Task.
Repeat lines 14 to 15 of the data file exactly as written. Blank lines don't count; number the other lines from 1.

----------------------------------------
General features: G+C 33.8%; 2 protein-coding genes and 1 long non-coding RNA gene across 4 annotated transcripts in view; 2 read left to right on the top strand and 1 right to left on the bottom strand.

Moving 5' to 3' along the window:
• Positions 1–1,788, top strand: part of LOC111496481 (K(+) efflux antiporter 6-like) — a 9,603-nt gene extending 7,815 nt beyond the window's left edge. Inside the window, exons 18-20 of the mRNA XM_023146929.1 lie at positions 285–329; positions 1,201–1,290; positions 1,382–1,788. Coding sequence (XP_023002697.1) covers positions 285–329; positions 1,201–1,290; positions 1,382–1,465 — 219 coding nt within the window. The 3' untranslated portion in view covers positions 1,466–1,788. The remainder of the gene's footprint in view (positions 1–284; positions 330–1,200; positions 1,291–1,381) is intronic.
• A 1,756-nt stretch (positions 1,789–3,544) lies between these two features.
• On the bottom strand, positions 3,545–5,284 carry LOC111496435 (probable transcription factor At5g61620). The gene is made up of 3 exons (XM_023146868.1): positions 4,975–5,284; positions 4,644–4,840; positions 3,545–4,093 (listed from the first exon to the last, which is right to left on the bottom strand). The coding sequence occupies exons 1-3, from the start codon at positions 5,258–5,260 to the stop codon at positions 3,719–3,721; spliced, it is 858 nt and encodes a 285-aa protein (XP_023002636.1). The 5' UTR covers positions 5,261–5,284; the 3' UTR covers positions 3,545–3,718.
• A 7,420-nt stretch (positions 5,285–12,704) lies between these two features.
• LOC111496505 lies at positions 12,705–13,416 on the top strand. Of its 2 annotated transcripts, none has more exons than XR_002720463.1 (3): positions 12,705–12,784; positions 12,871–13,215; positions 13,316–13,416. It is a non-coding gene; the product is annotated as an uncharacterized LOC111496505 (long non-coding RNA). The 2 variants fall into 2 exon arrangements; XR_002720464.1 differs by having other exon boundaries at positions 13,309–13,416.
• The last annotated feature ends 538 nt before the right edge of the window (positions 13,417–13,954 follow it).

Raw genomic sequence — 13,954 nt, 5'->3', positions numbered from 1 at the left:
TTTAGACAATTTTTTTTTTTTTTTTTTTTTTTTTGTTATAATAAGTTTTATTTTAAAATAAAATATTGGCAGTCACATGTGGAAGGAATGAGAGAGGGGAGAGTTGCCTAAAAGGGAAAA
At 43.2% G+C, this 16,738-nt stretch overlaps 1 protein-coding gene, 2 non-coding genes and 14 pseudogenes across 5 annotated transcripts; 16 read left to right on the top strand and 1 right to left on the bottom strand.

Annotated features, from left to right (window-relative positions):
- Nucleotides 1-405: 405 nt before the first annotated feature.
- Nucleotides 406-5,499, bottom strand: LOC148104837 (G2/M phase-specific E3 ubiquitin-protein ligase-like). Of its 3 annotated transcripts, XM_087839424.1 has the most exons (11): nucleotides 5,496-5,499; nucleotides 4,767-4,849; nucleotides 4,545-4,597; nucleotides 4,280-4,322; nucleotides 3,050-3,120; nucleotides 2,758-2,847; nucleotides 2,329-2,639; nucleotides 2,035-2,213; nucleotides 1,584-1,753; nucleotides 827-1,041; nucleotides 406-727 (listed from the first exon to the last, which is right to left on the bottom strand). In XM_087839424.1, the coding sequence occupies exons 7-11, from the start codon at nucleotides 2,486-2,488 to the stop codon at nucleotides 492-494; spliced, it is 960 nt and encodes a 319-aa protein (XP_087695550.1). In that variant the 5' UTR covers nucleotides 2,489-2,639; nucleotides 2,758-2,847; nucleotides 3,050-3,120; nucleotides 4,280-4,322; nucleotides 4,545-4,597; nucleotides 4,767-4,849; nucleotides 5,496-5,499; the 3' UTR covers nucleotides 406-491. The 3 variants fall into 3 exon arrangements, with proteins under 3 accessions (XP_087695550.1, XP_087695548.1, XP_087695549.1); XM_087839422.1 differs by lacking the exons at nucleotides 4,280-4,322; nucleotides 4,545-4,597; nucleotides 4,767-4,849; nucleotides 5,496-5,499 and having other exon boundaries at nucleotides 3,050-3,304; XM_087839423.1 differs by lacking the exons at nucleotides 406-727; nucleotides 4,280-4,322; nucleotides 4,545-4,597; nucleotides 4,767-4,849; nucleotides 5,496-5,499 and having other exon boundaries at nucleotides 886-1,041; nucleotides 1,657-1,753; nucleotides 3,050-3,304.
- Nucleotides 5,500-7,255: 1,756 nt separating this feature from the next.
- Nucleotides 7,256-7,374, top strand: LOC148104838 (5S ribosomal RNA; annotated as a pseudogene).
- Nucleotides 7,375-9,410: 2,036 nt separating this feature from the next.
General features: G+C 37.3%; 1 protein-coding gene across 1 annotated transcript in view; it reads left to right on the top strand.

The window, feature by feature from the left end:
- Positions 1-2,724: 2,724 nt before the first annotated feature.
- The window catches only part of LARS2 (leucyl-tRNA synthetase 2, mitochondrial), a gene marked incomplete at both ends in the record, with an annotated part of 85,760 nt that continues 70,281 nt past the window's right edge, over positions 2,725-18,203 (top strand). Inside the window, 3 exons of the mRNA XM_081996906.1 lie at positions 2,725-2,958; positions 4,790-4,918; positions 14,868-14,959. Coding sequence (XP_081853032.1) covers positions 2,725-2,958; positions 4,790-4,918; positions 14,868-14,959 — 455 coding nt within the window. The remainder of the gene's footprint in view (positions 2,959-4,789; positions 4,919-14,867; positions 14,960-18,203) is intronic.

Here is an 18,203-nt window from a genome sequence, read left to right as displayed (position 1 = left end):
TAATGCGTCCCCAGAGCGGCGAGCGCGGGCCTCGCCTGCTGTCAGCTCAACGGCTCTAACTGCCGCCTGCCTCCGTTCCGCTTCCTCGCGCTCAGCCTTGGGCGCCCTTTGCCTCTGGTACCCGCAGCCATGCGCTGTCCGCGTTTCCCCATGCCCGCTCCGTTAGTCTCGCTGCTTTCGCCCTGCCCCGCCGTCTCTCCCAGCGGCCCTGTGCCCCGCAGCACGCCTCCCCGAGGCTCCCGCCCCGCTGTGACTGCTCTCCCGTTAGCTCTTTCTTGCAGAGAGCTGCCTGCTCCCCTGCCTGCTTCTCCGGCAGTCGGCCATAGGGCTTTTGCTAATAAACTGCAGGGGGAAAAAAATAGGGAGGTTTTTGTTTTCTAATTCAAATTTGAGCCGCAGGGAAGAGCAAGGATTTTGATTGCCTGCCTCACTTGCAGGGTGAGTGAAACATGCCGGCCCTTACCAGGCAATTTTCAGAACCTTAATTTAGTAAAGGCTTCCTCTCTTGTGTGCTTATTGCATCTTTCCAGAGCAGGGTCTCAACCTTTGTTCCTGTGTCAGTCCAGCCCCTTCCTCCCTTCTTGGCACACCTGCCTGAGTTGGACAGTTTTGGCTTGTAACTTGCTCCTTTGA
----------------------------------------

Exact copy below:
- Nucleotides 406-5,499, bottom strand: LOC148104837 (G2/M phase-specific E3 ubiquitin-protein ligase-like). Of its 3 annotated transcripts, XM_087839424.1 has the most exons (11): nucleotides 5,496-5,499; nucleotides 4,767-4,849; nucleotides 4,545-4,597; nucleotides 4,280-4,322; nucleotides 3,050-3,120; nucleotides 2,758-2,847; nucleotides 2,329-2,639; nucleotides 2,035-2,213; nucleotides 1,584-1,753; nucleotides 827-1,041; nucleotides 406-727 (listed from the first exon to the last, which is right to left on the bottom strand). In XM_087839424.1, the coding sequence occupies exons 7-11, from the start codon at nucleotides 2,486-2,488 to the stop codon at nucleotides 492-494; spliced, it is 960 nt and encodes a 319-aa protein (XP_087695550.1). In that variant the 5' UTR covers nucleotides 2,489-2,639; nucleotides 2,758-2,847; nucleotides 3,050-3,120; nucleotides 4,280-4,322; nucleotides 4,545-4,597; nucleotides 4,767-4,849; nucleotides 5,496-5,499; the 3' UTR covers nucleotides 406-491. The 3 variants fall into 3 exon arrangements, with proteins under 3 accessions (XP_087695550.1, XP_087695548.1, XP_087695549.1); XM_087839422.1 differs by lacking the exons at nucleotides 4,280-4,322; nucleotides 4,545-4,597; nucleotides 4,767-4,849; nucleotides 5,496-5,499 and having other exon boundaries at nucleotides 3,050-3,304; XM_087839423.1 differs by lacking the exons at nucleotides 406-727; nucleotides 4,280-4,322; nucleotides 4,545-4,597; nucleotides 4,767-4,849; nucleotides 5,496-5,499 and having other exon boundaries at nucleotides 886-1,041; nucleotides 1,657-1,753; nucleotides 3,050-3,304.
- Nucleotides 5,500-7,255: 1,756 nt separating this feature from the next.